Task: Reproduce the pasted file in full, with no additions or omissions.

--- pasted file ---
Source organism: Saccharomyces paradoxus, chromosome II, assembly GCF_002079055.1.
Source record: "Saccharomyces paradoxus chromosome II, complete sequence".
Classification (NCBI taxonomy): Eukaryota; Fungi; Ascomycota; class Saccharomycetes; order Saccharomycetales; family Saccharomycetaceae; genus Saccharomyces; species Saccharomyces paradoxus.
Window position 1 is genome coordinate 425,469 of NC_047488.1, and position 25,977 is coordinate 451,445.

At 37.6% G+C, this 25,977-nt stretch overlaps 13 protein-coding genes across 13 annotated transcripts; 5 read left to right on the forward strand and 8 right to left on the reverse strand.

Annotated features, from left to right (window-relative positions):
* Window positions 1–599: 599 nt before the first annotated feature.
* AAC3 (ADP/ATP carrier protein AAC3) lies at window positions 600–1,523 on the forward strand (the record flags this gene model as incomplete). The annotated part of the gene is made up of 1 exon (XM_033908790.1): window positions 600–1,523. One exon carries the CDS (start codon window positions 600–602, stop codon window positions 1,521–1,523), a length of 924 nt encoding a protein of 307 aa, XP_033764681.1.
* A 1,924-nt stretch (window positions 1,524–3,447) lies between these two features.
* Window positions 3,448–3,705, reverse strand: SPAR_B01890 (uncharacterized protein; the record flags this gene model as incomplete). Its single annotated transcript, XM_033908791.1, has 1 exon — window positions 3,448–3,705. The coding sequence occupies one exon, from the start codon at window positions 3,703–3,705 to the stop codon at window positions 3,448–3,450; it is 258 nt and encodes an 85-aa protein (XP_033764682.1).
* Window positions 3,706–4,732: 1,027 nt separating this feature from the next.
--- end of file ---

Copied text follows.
Source organism: Saccharomyces paradoxus, chromosome II, assembly GCF_002079055.1.
Source record: "Saccharomyces paradoxus chromosome II, complete sequence".
Classification (NCBI taxonomy): Eukaryota; Fungi; Ascomycota; class Saccharomycetes; order Saccharomycetales; family Saccharomycetaceae; genus Saccharomyces; species Saccharomyces paradoxus.
Window position 1 is genome coordinate 425,469 of NC_047488.1, and position 25,977 is coordinate 451,445.

At 37.6% G+C, this 25,977-nt stretch overlaps 13 protein-coding genes across 13 annotated transcripts; 5 read left to right on the forward strand and 8 right to left on the reverse strand.

Annotated features, from left to right (window-relative positions):
* Window positions 1–599: 599 nt before the first annotated feature.
* AAC3 (ADP/ATP carrier protein AAC3) lies at window positions 600–1,523 on the forward strand (the record flags this gene model as incomplete). The annotated part of the gene is made up of 1 exon (XM_033908790.1): window positions 600–1,523. One exon carries the CDS (start codon window positions 600–602, stop codon window positions 1,521–1,523), a length of 924 nt encoding a protein of 307 aa, XP_033764681.1.
* A 1,924-nt stretch (window positions 1,524–3,447) lies between these two features.
* Window positions 3,448–3,705, reverse strand: SPAR_B01890 (uncharacterized protein; the record flags this gene model as incomplete). Its single annotated transcript, XM_033908791.1, has 1 exon — window positions 3,448–3,705. The coding sequence occupies one exon, from the start codon at window positions 3,703–3,705 to the stop codon at window positions 3,448–3,450; it is 258 nt and encodes an 85-aa protein (XP_033764682.1).
* Window positions 3,706–4,732: 1,027 nt separating this feature from the next.